Council for Citizens Against Government Waste Praises Earmark Reform; Calls for a One-Year Halt for all Earmarks

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(Washington, D.C.) – The Council for Citizens Against Government Waste (CCAGW) reacted positively to the announcement by the House Appropriations Committee Chairman David Obey (D-Wisc.) and Defense Subcommittee Chairman Norm Dicks (D-Wash.) that the committee will no longer accept earmark requests directed to for-profit entities.

“CCAGW supports this step on the journey toward the complete elimination of congressional earmarks,” said CCAGW President Tom Schatz. “Over the last three years, under intense pressure from taxpayers, member of Congress have been ratcheting down their earmarks and the earth has not stopped rotating on its axis. With each reduction, members confirm what CCAGW and other taxpayer groups have been saying all along: Historically, Congress has not had to earmark in order to do the taxpayers’ business and that Congress can, and should, live without earmarks.”

In fact, House Speaker Nancy Pelosi (D-Calif.) last week called for a one-year moratorium on all earmarks but has not made any specific proposal to implement her plan. Tomorrow morning, the House Republican Conference will consider a proposal by Rep. Jeff Flake (R-Ariz.) to agree to a unilateral one-year moratorium on all earmarks. CCAGW today sent letters to members of Congress supporting both propositions.

“It is vital for members of Congress to go beyond the Obey-Dicks proposal and support a moratorium on all earmarks,” said CCAGW President Tom Schatz. “The for-profit ban should address some of the most egregious earmarks, such as $2.5 billion for the C-17 cargo airplane and $465 million for the alternate engine to the Joint Strike Fighter, which the Pentagon’s chief spokesman yesterday called ‘a colossal waste of money.’ However, it is a distinction without a difference, as an earmark is still an earmark.”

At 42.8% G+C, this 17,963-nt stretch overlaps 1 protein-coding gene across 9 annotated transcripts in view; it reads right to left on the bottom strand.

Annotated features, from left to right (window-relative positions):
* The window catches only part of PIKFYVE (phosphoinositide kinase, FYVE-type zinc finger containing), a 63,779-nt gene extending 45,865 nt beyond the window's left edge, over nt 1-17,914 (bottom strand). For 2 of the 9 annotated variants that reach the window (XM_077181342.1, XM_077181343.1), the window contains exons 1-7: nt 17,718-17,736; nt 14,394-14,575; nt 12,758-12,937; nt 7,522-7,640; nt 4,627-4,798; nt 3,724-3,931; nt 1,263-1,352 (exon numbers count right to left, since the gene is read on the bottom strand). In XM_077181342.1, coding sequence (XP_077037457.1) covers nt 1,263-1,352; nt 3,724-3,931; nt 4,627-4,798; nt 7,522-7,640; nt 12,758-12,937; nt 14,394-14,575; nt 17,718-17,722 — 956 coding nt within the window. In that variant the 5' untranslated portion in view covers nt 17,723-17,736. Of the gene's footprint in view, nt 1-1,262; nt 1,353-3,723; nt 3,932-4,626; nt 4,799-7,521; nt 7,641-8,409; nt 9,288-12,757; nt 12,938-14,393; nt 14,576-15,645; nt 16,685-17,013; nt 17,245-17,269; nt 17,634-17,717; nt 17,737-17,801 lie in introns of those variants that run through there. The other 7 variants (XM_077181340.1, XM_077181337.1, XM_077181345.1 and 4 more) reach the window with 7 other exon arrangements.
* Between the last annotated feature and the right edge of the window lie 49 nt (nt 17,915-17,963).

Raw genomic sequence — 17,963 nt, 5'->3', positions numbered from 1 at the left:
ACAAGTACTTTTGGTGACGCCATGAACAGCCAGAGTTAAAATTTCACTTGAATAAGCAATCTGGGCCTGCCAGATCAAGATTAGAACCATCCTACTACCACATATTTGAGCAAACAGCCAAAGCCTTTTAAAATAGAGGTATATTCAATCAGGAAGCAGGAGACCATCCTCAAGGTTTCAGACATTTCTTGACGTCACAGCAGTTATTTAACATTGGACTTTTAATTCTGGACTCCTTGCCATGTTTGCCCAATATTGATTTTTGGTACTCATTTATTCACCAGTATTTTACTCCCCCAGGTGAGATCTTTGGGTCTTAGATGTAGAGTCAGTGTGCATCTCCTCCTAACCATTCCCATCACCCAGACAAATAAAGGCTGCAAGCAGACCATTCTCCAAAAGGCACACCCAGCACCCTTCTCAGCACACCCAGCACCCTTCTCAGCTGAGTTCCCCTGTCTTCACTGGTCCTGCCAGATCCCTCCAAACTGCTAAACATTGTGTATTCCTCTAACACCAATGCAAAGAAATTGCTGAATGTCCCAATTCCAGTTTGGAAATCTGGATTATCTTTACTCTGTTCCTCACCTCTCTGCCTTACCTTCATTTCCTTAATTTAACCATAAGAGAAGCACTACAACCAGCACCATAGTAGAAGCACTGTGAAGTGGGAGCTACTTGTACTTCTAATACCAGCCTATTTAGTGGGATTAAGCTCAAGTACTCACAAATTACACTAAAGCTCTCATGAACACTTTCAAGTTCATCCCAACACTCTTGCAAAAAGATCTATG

“The Appropriations Committee press release stated that for-profit entities ‘applying for federal funding will not have to earn that funding based on the merits.’ That says all that taxpayers need to know about earmarks – that they are not funded based on the merits, but rather on which entity has the best lobbyists and knows how to work the system. There is no reason that non-profit entities, such as state and local governments, universities, museums, opera houses, and theaters, which obtain some of the most ridiculous earmarks, should be allowed to continue to play pork-barrel politics and avoid obtaining grants on a competitive basis. The committee claims its plan will eliminate 1,000 earmarks, which is only 10 percent of the 10,160 that Congress approved worth $19.6 billion in 2009. Taxpayers don’t want an exemption; they want an end to all earmarks,” Schatz added.

The Council for Citizens Against Government Waste is a nonpartisan, nonprofit organization dedicated to eliminating waste, fraud, mismanagement and abuse in government.

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